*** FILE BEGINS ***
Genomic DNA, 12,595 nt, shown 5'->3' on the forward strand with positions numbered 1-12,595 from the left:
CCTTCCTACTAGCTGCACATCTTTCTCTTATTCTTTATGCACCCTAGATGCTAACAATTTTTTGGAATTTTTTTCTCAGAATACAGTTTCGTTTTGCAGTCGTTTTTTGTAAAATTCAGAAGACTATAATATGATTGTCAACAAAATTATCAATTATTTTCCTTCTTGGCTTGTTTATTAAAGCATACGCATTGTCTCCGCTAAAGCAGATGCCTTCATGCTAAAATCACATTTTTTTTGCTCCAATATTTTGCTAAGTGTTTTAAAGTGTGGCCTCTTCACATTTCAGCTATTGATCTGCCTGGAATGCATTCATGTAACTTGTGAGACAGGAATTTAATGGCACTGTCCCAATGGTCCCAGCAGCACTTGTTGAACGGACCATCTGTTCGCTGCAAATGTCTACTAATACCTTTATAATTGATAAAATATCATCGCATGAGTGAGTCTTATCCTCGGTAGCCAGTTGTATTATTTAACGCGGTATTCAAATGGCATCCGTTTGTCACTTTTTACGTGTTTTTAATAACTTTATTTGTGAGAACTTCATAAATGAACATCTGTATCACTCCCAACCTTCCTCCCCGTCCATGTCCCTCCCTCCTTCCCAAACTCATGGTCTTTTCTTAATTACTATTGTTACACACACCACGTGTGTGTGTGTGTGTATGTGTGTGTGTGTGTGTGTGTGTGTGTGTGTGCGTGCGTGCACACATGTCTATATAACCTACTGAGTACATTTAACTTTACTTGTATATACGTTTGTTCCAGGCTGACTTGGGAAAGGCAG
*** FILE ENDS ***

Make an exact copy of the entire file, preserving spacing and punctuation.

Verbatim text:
Genomic DNA, 12,595 nt, shown 5'->3' on the forward strand with positions numbered 1-12,595 from the left:
CCTTCCTACTAGCTGCACATCTTTCTCTTATTCTTTATGCACCCTAGATGCTAACAATTTTTTGGAATTTTTTTCTCAGAATACAGTTTCGTTTTGCAGTCGTTTTTTGTAAAATTCAGAAGACTATAATATGATTGTCAACAAAATTATCAATTATTTTCCTTCTTGGCTTGTTTATTAAAGCATACGCATTGTCTCCGCTAAAGCAGATGCCTTCATGCTAAAATCACATTTTTTTTGCTCCAATATTTTGCTAAGTGTTTTAAAGTGTGGCCTCTTCACATTTCAGCTATTGATCTGCCTGGAATGCATTCATGTAACTTGTGAGACAGGAATTTAATGGCACTGTCCCAATGGTCCCAGCAGCACTTGTTGAACGGACCATCTGTTCGCTGCAAATGTCTACTAATACCTTTATAATTGATAAAATATCATCGCATGAGTGAGTCTTATCCTCGGTAGCCAGTTGTATTATTTAACGCGGTATTCAAATGGCATCCGTTTGTCACTTTTTACGTGTTTTTAATAACTTTATTTGTGAGAACTTCATAAATGAACATCTGTATCACTCCCAACCTTCCTCCCCGTCCATGTCCCTCCCTCCTTCCCAAACTCATGGTCTTTTCTTAATTACTATTGTTACACACACCACGTGTGTGTGTGTGTGTATGTGTGTGTGTGTGTGTGTGTGTGTGTGTGTGCGTGCGTGCACACATGTCTATATAACCTACTGAGTACATTTAACTTTACTTGTATATACGTTTGTTCCAGGCTGACTTGGGAAAGGCAG